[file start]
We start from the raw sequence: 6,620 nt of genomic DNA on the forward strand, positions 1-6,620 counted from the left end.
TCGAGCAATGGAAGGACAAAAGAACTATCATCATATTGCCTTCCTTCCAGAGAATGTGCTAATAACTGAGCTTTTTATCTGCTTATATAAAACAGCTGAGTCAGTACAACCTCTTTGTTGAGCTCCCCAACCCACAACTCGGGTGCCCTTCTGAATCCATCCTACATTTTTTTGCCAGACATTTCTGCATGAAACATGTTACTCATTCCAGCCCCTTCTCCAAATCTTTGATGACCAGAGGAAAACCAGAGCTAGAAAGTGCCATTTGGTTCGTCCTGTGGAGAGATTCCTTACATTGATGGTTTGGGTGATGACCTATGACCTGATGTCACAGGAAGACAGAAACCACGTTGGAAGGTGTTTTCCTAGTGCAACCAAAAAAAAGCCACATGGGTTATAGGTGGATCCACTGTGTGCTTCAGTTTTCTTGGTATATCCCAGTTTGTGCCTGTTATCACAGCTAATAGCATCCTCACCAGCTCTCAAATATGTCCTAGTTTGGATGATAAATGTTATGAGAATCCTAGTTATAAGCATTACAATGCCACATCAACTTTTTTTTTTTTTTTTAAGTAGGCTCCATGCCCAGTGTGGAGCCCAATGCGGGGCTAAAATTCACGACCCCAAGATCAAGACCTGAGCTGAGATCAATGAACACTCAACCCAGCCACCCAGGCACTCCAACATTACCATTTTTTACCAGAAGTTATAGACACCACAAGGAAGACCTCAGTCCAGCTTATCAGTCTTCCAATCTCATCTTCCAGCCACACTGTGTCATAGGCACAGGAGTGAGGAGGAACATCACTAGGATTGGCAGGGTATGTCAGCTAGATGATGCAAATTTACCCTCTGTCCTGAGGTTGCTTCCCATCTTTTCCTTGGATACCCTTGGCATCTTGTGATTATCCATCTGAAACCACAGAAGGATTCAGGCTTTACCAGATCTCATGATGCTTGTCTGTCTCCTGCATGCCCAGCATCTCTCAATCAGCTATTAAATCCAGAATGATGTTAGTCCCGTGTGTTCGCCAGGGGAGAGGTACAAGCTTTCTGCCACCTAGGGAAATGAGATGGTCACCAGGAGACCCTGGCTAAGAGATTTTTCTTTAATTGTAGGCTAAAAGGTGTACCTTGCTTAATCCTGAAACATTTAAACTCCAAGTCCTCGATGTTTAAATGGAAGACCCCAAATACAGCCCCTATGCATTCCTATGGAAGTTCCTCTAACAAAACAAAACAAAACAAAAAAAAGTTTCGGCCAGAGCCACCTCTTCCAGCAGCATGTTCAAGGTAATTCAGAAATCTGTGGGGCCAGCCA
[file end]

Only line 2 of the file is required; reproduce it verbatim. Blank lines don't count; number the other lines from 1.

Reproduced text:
TCGAGCAATGGAAGGACAAAAGAACTATCATCATATTGCCTTCCTTCCAGAGAATGTGCTAATAACTGAGCTTTTTATCTGCTTATATAAAACAGCTGAGTCAGTACAACCTCTTTGTTGAGCTCCCCAACCCACAACTCGGGTGCCCTTCTGAATCCATCCTACATTTTTTTGCCAGACATTTCTGCATGAAACATGTTACTCATTCCAGCCCCTTCTCCAAATCTTTGATGACCAGAGGAAAACCAGAGCTAGAAAGTGCCATTTGGTTCGTCCTGTGGAGAGATTCCTTACATTGATGGTTTGGGTGATGACCTATGACCTGATGTCACAGGAAGACAGAAACCACGTTGGAAGGTGTTTTCCTAGTGCAACCAAAAAAAAGCCACATGGGTTATAGGTGGATCCACTGTGTGCTTCAGTTTTCTTGGTATATCCCAGTTTGTGCCTGTTATCACAGCTAATAGCATCCTCACCAGCTCTCAAATATGTCCTAGTTTGGATGATAAATGTTATGAGAATCCTAGTTATAAGCATTACAATGCCACATCAACTTTTTTTTTTTTTTTTAAGTAGGCTCCATGCCCAGTGTGGAGCCCAATGCGGGGCTAAAATTCACGACCCCAAGATCAAGACCTGAGCTGAGATCAATGAACACTCAACCCAGCCACCCAGGCACTCCAACATTACCATTTTTTACCAGAAGTTATAGACACCACAAGGAAGACCTCAGTCCAGCTTATCAGTCTTCCAATCTCATCTTCCAGCCACACTGTGTCATAGGCACAGGAGTGAGGAGGAACATCACTAGGATTGGCAGGGTATGTCAGCTAGATGATGCAAATTTACCCTCTGTCCTGAGGTTGCTTCCCATCTTTTCCTTGGATACCCTTGGCATCTTGTGATTATCCATCTGAAACCACAGAAGGATTCAGGCTTTACCAGATCTCATGATGCTTGTCTGTCTCCTGCATGCCCAGCATCTCTCAATCAGCTATTAAATCCAGAATGATGTTAGTCCCGTGTGTTCGCCAGGGGAGAGGTACAAGCTTTCTGCCACCTAGGGAAATGAGATGGTCACCAGGAGACCCTGGCTAAGAGATTTTTCTTTAATTGTAGGCTAAAAGGTGTACCTTGCTTAATCCTGAAACATTTAAACTCCAAGTCCTCGATGTTTAAATGGAAGACCCCAAATACAGCCCCTATGCATTCCTATGGAAGTTCCTCTAACAAAACAAAACAAAACAAAAAAAAGTTTCGGCCAGAGCCACCTCTTCCAGCAGCATGTTCAAGGTAATTCAGAAATCTGTGGGGCCAGCCA